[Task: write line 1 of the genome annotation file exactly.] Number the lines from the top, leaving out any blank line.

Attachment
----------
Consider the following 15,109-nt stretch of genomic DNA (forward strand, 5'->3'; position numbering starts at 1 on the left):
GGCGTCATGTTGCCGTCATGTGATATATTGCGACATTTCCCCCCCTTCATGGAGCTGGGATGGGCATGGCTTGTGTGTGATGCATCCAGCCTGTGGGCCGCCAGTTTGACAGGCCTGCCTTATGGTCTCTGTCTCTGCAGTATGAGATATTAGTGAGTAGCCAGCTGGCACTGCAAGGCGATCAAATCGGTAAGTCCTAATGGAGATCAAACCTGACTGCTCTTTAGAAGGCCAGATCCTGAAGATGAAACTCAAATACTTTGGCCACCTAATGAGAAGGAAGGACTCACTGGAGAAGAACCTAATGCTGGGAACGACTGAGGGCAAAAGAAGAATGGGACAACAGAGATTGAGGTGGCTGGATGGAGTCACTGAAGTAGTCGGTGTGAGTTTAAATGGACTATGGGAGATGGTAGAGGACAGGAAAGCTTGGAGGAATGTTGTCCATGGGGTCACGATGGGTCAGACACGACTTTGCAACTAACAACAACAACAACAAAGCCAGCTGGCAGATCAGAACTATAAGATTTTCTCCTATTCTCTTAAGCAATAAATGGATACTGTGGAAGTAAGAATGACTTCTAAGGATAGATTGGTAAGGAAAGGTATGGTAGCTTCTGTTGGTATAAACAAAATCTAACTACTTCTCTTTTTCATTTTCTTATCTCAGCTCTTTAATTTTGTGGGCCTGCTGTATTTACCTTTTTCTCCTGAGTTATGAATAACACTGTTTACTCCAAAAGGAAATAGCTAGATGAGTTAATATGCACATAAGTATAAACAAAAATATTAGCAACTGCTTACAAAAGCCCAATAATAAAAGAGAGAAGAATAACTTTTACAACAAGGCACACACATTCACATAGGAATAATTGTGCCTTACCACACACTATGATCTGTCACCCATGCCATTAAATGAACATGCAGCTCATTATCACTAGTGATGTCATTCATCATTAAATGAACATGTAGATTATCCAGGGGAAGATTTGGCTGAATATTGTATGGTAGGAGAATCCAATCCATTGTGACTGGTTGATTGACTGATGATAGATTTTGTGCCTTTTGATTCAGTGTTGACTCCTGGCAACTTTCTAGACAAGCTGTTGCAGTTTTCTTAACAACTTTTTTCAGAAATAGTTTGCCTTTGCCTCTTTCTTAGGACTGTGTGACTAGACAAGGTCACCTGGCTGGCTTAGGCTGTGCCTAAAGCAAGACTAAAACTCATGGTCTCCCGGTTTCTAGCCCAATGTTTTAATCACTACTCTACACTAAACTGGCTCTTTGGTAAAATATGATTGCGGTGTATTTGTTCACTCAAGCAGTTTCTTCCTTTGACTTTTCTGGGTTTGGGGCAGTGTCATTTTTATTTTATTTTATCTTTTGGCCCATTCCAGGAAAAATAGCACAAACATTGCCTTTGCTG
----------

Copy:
Consider the following 15,109-nt stretch of genomic DNA (forward strand, 5'->3'; position numbering starts at 1 on the left):